Three Life Practices from a Four-Star General

Stanley McChrystal is a retired United States Army General. Former Secretary of Defence Robert Gates has described him as “perhaps the finest warrior and leader of men in combat I (have) ever met”. His last assignment before retiring was as Commander of the International Security Assistance Force (ISAF) and Commander of the U.S. Forces in Afghanistan.

Stanley McChrystal - United States Army General (Retired) and Author
Stanley McChrystal – United States Army General (Retired) and Author

Today, Stanley McChrystal heads the McChrystal Group, a leadership and management consultancy composed of professionals from the military, academic, business, and technology sectors. He has given an inspiring TED Talk and is the author of Team of Teams: New Rules of Engagement for a Complex World.

I recently listened to an interesting podcast in which McChrystal had a wide-ranging discussion with Tim Ferriss that covered tactical and psychological lessons from combat, the development of mental toughness, leadership and other issues. The podcast generated a number of questions from listeners. As a result, McChrystal did a second, shorter podcast in which he answered some of those questions.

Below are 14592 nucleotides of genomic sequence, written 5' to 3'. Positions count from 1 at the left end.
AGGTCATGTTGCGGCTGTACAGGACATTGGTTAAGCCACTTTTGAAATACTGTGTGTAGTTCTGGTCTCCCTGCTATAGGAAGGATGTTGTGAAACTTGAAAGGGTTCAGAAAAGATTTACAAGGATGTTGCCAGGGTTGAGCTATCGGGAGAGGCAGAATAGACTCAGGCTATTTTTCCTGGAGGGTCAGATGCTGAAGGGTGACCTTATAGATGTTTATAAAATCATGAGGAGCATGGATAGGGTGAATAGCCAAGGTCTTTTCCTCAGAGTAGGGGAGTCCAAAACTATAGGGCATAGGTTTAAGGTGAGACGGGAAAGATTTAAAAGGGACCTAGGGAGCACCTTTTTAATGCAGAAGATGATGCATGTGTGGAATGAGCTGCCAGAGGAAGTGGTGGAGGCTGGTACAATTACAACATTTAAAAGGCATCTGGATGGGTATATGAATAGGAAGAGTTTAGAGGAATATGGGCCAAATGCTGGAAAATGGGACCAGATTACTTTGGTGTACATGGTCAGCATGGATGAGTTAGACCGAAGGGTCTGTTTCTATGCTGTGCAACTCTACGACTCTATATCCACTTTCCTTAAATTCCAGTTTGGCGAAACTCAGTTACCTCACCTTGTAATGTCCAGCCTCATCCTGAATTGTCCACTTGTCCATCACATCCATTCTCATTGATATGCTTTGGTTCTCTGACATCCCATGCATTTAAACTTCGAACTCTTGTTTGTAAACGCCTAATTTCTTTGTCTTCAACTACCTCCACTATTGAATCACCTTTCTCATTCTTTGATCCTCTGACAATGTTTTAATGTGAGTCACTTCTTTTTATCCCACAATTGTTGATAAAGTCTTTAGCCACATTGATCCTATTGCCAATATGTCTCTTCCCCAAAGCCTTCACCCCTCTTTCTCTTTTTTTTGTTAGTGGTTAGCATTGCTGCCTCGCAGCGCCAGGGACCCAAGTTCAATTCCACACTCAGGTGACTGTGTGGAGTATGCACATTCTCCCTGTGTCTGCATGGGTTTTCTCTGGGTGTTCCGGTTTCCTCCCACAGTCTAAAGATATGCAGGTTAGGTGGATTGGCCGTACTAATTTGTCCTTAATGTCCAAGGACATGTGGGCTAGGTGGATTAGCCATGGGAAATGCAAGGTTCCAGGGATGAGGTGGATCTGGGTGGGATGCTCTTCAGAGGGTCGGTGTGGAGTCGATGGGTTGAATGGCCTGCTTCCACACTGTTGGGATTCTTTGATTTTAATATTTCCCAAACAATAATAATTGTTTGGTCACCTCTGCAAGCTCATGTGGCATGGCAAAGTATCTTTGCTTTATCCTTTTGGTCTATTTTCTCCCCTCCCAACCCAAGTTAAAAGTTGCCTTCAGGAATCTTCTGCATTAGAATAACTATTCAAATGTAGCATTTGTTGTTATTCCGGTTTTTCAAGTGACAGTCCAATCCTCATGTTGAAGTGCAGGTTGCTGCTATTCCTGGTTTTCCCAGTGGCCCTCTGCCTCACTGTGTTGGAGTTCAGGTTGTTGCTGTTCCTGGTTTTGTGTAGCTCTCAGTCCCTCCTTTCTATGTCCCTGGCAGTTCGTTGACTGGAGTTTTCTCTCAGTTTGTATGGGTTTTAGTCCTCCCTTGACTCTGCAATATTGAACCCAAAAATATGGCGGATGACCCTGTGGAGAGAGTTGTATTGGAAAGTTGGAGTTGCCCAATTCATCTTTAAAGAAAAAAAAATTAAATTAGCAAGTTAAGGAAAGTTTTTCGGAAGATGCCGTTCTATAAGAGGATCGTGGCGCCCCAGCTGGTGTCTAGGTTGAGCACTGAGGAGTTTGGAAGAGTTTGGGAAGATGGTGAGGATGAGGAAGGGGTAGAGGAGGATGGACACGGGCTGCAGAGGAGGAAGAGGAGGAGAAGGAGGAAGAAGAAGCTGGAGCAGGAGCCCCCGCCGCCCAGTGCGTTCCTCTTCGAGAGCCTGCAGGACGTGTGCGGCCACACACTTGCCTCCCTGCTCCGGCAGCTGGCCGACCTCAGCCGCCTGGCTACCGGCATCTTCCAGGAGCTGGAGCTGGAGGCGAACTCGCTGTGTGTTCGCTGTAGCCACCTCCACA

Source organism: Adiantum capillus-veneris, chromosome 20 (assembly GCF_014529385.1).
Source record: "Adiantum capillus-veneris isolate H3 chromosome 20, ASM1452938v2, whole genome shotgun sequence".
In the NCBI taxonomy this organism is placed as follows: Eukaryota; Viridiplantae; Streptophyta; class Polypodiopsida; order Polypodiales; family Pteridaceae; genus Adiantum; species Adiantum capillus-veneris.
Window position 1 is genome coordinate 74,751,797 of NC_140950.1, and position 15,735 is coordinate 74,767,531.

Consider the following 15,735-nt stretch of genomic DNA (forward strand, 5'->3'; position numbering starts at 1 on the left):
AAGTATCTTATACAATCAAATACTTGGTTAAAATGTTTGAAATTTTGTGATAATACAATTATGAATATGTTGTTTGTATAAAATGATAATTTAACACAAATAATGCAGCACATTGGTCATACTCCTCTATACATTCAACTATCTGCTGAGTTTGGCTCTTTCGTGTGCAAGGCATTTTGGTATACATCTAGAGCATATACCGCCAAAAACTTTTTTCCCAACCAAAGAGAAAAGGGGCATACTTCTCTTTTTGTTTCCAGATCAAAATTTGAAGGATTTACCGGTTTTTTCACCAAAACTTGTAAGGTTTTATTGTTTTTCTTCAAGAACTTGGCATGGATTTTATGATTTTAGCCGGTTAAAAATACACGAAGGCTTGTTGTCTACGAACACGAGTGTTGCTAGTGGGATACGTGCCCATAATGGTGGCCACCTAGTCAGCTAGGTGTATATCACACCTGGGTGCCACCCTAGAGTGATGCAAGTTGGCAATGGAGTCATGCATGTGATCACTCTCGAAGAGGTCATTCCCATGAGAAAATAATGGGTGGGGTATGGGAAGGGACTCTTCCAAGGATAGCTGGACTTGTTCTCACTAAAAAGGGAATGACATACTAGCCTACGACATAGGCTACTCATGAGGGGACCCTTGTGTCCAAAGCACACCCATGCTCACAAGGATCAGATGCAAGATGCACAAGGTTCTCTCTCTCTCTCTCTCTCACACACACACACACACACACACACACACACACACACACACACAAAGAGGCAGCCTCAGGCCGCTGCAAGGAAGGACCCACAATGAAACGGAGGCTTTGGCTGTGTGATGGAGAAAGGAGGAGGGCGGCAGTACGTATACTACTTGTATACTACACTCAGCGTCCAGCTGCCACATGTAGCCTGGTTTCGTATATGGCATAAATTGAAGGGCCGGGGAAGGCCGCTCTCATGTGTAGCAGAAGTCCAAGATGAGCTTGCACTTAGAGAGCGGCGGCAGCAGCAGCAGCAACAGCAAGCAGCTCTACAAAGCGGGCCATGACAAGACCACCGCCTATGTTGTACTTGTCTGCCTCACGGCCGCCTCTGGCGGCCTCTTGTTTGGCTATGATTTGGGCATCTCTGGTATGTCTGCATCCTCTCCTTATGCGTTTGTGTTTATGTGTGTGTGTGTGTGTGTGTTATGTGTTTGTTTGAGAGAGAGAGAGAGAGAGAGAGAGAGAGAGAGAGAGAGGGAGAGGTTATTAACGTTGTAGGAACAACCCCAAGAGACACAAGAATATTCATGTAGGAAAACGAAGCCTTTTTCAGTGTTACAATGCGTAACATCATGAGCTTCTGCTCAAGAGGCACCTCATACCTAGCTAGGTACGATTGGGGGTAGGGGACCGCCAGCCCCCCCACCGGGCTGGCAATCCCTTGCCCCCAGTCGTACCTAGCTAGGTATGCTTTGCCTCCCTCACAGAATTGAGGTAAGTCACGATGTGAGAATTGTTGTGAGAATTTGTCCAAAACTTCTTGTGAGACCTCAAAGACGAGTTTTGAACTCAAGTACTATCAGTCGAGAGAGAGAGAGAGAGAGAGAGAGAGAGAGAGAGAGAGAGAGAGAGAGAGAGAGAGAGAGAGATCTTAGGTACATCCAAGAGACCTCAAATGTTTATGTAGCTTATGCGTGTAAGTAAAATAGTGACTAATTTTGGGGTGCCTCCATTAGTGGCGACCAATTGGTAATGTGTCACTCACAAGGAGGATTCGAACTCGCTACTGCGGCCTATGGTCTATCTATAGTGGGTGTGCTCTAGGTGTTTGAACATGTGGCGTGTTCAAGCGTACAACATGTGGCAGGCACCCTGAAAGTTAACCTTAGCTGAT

While all of the questions, and McChrystal’s answers, were interesting, I was particularly intrigued by this one: 

What are three practices from the military that civilians can use to help develop mental toughness?

Mental toughness, or grit, is an essential requirement for success. Nobody goes through life without failures and setbacks. However, the way in which we respond to failures, setbacks, disappointments, loss, etc. has a major effect on what happens afterwards. Having mental toughness helps us weather the storms so that our progress is not derailed.

McChrystal’s three recommendations are easy to understand—not so easy to do.

1.  Push yourself harder than you think you’re capable of. You’ll find new depth inside yourself.

2.  Put yourself (and groups) through (shared) difficulties and discomfort. When you have been through a difficult environment or situation, you feel more strongly about that which to you are committed.

3.  Create some fear and overcome it. It creates resiliency.